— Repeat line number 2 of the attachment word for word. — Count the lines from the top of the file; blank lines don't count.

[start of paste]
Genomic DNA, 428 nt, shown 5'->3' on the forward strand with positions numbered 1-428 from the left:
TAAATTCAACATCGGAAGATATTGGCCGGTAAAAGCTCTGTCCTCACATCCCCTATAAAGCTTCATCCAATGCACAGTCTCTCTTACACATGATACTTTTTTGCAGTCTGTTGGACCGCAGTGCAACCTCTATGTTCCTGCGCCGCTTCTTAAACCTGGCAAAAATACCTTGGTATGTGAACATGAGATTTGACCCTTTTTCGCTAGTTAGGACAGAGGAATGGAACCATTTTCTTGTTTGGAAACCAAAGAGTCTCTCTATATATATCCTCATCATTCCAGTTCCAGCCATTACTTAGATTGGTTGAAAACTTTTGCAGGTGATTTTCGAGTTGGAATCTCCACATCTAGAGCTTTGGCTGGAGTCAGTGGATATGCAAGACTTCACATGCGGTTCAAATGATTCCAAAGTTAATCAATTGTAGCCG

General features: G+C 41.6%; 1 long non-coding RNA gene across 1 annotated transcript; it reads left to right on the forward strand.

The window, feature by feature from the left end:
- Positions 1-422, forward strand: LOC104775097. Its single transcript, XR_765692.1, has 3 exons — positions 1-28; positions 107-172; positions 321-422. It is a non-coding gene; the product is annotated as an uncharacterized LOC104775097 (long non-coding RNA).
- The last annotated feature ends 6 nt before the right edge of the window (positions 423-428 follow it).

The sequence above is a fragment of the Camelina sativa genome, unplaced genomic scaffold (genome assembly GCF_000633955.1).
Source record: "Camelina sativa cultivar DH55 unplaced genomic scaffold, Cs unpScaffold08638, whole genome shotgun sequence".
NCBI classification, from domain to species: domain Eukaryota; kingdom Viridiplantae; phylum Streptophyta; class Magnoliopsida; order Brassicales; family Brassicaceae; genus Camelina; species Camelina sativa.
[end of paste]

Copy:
TAAATTCAACATCGGAAGATATTGGCCGGTAAAAGCTCTGTCCTCACATCCCCTATAAAGCTTCATCCAATGCACAGTCTCTCTTACACATGATACTTTTTTGCAGTCTGTTGGACCGCAGTGCAACCTCTATGTTCCTGCGCCGCTTCTTAAACCTGGCAAAAATACCTTGGTATGTGAACATGAGATTTGACCCTTTTTCGCTAGTTAGGACAGAGGAATGGAACCATTTTCTTGTTTGGAAACCAAAGAGTCTCTCTATATATATCCTCATCATTCCAGTTCCAGCCATTACTTAGATTGGTTGAAAACTTTTGCAGGTGATTTTCGAGTTGGAATCTCCACATCTAGAGCTTTGGCTGGAGTCAGTGGATATGCAAGACTTCACATGCGGTTCAAATGATTCCAAAGTTAATCAATTGTAGCCG